The UpsideDown


In a suburb in New York, the residential street is empty, quiet of the noises people make. Houses stand dark and silent on either side of the road, all washed in the eerie, yellow glow of the street lights.

In one of the houses on this affluent street, there are five doors leading to five separate rooms. The entrance hall to the house is large and bare of any furniture except for a small desk pushed against the far wall on which photographs and candles are laid out.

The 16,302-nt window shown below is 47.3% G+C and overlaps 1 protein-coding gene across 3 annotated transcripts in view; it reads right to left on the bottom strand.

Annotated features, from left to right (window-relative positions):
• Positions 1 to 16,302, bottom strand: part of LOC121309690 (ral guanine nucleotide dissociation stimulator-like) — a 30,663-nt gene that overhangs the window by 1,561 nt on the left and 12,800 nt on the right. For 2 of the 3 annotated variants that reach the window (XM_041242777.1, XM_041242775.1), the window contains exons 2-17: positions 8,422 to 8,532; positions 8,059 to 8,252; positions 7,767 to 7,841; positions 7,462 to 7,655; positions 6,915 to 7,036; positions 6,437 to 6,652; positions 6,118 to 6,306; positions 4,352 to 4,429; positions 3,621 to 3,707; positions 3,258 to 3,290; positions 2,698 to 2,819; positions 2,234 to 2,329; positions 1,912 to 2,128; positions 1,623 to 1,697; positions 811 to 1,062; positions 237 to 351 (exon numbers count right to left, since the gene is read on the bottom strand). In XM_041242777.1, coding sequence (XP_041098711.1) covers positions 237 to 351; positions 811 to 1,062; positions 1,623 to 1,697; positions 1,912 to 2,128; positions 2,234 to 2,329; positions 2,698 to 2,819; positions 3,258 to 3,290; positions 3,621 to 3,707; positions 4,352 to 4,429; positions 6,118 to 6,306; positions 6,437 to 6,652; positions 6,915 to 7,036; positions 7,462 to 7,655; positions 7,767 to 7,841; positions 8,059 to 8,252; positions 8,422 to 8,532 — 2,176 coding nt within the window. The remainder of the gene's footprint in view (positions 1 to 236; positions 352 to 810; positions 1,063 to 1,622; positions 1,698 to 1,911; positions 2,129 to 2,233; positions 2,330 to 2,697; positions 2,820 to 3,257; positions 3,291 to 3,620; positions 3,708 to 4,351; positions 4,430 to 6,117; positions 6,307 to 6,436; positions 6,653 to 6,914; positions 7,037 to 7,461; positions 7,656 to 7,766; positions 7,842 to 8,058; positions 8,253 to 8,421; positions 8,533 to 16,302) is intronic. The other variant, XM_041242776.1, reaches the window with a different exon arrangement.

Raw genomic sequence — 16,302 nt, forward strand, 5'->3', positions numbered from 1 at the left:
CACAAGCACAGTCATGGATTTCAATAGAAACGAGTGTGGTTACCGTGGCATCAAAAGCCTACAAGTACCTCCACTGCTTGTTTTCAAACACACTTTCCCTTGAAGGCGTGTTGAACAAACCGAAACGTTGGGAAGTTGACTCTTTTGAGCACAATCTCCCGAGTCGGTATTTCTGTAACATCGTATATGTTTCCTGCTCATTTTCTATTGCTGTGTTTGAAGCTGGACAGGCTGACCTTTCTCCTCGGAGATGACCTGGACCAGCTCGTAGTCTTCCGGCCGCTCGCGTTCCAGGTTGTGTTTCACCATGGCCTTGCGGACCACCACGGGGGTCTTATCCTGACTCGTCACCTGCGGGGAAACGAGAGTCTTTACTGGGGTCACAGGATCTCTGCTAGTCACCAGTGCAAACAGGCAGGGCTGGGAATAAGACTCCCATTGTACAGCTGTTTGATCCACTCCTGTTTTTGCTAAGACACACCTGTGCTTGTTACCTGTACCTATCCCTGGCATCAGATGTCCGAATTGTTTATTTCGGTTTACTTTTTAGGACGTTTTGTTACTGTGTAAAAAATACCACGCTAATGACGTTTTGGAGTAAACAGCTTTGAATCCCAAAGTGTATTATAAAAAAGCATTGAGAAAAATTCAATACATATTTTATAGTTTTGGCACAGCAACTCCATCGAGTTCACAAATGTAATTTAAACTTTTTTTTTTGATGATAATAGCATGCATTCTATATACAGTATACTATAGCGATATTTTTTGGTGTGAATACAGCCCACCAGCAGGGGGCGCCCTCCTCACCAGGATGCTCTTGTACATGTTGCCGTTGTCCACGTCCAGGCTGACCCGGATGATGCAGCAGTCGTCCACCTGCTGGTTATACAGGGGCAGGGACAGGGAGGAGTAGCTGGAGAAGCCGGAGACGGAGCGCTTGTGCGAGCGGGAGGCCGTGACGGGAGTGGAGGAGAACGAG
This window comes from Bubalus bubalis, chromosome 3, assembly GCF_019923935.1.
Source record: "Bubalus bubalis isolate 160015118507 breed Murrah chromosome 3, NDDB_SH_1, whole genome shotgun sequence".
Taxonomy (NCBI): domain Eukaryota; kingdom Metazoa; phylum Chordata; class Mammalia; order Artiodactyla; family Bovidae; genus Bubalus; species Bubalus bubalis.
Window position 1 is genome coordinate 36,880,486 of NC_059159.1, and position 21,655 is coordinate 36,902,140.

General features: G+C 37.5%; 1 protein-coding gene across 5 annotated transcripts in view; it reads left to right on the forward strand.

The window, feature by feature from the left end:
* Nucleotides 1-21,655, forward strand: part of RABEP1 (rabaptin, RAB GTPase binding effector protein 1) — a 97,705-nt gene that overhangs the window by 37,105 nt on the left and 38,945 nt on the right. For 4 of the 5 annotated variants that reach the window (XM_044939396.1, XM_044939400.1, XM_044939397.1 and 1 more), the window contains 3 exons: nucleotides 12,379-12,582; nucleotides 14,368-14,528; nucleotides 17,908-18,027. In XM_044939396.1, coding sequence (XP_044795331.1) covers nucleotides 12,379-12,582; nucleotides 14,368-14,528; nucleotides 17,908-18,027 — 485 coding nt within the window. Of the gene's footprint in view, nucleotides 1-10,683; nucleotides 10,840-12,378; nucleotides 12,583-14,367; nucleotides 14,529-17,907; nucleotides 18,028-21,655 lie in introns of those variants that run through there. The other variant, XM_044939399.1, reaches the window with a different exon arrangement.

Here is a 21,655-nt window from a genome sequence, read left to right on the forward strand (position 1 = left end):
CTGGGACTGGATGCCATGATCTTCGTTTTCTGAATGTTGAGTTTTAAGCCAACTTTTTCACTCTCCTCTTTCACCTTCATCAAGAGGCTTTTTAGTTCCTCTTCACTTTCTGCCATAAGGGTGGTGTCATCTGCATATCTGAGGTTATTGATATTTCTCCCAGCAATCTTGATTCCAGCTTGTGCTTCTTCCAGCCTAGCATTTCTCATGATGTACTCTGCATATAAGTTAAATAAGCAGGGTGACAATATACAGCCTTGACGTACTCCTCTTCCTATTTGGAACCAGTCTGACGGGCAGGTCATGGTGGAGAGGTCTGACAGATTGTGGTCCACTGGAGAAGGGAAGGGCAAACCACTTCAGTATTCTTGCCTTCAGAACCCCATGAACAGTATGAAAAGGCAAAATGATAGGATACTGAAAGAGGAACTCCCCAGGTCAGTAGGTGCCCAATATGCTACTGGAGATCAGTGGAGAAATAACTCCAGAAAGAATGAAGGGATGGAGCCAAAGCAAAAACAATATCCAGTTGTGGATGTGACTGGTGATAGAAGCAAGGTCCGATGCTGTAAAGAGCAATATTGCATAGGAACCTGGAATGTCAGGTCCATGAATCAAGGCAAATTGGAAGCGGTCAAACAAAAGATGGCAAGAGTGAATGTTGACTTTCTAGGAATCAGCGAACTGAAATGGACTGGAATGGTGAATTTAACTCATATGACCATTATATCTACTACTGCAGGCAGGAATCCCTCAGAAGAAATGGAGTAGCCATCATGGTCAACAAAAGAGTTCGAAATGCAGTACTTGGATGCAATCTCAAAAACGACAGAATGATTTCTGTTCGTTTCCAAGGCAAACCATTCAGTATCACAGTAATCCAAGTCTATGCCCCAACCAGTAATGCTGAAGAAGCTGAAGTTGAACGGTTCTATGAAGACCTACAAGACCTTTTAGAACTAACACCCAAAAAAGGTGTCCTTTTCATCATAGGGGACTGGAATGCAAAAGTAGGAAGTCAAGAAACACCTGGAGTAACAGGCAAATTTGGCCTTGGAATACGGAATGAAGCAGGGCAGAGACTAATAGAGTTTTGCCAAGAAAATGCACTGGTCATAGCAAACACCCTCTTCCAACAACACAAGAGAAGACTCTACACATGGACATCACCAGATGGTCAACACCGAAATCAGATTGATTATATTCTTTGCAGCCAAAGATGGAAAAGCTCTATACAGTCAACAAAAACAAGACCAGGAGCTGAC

It looks like a shrine.

The young people who appear in the photographs smile happily. They all have an expression of optimism.

There are still traces of the holes in the corners of the photographs where they were stapled to individual job applications.

Five young people.

One in each of the rooms of this dark, chilling house. Lured here with promises of lucrative jobs, they now lay shackled to a metal bed, and when they die of starvation or worse, there are always another to take their place.

Once they die, they are moved to another room.

A room below this room.

A room filled with bones.